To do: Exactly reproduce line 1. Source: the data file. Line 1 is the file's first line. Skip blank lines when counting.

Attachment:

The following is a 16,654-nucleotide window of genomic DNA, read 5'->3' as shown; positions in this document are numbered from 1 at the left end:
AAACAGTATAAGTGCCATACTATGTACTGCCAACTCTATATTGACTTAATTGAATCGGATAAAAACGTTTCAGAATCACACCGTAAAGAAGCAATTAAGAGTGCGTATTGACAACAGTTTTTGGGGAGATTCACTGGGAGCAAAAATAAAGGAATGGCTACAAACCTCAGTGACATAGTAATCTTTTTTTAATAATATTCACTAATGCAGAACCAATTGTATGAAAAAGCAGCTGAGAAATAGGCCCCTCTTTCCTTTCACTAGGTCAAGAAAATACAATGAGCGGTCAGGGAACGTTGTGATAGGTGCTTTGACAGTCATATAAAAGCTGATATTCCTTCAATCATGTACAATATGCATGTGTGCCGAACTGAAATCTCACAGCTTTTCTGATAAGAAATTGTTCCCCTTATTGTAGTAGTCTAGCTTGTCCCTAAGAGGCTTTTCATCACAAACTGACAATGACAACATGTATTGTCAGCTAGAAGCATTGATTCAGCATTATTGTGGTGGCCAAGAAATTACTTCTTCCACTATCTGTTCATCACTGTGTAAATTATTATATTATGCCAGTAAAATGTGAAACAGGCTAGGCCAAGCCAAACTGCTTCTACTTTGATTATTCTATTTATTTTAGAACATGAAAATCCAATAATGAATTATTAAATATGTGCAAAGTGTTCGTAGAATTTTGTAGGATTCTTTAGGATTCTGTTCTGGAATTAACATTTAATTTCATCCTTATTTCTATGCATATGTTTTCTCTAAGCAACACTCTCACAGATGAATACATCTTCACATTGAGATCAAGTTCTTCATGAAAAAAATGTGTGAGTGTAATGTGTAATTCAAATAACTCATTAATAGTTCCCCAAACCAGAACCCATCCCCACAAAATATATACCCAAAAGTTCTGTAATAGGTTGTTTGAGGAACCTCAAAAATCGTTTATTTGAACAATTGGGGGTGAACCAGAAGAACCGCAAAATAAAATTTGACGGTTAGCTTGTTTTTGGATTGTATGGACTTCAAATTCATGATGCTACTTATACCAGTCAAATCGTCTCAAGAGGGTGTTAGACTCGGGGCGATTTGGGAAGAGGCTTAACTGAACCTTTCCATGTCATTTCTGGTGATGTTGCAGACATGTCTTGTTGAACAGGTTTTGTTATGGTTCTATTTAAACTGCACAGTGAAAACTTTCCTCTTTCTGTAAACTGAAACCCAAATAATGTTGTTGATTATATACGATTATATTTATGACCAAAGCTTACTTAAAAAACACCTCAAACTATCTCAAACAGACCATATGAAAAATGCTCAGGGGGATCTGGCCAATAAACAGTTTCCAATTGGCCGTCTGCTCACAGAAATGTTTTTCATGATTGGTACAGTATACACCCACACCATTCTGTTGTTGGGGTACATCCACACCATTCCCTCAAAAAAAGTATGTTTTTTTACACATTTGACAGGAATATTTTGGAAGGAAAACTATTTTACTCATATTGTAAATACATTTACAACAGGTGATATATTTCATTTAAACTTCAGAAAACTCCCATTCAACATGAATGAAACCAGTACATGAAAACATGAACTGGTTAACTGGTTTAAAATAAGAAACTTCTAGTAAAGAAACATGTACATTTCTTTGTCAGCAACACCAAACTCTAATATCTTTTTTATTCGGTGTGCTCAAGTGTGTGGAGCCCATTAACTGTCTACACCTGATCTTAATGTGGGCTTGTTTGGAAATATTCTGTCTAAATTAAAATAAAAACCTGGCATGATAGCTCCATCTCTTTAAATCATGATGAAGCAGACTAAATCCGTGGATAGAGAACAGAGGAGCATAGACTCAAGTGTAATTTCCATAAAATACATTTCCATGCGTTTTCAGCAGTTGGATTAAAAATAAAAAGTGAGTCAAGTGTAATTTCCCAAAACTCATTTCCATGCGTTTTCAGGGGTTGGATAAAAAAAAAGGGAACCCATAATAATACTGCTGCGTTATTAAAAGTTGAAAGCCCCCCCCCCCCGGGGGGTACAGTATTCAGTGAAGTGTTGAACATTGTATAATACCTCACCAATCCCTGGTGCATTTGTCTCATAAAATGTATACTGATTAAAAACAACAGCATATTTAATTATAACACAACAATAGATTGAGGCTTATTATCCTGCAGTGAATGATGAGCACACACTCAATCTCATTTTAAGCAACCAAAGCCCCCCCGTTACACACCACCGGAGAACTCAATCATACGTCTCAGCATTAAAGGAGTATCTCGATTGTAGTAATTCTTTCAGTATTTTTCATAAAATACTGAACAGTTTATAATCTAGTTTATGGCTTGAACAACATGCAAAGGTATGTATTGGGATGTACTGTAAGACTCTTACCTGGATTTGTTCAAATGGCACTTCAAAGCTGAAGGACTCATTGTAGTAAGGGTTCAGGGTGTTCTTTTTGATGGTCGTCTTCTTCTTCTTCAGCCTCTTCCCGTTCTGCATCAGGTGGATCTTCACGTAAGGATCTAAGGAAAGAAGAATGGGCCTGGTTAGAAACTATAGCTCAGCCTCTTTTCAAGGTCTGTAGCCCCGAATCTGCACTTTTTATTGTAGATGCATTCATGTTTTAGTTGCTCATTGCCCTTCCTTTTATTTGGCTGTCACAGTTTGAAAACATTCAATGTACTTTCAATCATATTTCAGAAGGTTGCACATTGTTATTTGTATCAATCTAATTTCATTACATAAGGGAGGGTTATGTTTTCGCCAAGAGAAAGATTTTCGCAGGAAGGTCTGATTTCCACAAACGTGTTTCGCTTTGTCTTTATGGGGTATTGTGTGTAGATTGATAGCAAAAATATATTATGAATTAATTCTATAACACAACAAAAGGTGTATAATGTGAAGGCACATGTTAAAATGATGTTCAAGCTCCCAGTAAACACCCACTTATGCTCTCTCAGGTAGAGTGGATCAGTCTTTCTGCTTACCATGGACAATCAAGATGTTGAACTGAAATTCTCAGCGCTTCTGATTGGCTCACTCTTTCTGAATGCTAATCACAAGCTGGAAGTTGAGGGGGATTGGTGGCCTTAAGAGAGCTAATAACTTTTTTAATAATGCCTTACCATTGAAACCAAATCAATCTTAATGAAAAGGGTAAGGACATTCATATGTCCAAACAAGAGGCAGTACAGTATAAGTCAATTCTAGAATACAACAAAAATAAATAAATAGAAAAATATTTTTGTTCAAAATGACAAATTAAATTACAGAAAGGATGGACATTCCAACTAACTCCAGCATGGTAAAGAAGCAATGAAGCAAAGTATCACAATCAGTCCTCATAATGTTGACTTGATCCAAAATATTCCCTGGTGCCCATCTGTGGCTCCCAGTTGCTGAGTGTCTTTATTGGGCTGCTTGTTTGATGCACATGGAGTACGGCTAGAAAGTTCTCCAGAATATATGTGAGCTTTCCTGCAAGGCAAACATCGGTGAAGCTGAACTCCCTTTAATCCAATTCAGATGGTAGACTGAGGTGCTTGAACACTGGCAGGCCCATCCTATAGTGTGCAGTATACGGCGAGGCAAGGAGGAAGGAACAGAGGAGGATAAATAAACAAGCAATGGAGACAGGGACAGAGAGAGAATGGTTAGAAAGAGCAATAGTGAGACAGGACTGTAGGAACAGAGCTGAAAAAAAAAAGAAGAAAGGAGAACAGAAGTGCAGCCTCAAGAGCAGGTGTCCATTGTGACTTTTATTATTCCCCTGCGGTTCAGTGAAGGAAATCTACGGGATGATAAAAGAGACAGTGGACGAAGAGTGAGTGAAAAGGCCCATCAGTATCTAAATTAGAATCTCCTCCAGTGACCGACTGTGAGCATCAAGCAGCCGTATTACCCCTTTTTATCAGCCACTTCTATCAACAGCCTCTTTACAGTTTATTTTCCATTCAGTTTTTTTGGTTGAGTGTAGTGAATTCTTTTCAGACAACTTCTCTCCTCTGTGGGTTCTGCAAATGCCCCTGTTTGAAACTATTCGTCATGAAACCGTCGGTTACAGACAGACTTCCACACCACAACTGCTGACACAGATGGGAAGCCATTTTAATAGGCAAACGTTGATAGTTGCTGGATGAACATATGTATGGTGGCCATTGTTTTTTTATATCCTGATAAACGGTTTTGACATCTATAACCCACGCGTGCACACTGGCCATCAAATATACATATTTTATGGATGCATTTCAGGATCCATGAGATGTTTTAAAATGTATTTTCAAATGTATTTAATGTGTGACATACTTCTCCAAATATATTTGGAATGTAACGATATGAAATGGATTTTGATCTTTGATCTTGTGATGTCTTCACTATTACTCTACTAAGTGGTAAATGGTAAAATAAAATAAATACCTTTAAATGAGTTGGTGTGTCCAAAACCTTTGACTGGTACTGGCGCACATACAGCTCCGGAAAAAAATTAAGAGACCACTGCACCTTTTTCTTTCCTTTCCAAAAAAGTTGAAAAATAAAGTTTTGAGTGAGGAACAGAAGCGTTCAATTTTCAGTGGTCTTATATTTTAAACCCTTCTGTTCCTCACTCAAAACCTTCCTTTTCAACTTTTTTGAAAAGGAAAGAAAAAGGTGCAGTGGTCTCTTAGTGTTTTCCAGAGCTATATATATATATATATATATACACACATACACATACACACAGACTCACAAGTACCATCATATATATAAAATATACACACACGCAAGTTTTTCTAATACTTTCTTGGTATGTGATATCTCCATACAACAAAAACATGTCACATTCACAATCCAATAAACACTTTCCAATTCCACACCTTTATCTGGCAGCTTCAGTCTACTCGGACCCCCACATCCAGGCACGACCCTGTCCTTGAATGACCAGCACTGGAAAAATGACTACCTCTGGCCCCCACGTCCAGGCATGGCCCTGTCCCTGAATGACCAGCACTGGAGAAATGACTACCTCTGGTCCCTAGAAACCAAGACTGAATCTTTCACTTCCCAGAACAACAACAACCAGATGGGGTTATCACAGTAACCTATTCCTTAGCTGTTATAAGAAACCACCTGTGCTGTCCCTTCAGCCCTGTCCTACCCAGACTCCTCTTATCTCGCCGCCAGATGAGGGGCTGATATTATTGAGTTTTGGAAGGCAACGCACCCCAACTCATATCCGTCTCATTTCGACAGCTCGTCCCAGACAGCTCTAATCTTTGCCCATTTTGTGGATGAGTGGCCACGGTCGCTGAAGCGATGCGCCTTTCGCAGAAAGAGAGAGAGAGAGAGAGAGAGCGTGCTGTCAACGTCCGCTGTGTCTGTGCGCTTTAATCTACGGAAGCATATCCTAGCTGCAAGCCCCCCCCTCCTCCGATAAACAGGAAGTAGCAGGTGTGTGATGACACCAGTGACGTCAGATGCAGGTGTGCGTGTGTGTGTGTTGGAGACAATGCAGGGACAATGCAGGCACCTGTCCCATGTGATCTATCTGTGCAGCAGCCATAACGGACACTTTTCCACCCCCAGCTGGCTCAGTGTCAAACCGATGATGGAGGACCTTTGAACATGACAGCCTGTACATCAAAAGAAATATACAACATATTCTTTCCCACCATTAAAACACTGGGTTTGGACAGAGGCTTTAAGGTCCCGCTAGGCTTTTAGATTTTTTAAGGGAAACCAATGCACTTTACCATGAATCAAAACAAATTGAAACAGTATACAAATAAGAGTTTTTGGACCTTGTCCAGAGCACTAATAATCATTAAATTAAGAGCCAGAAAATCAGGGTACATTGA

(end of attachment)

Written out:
The following is a 16,654-nucleotide window of genomic DNA, read 5'->3' as shown; positions in this document are numbered from 1 at the left end: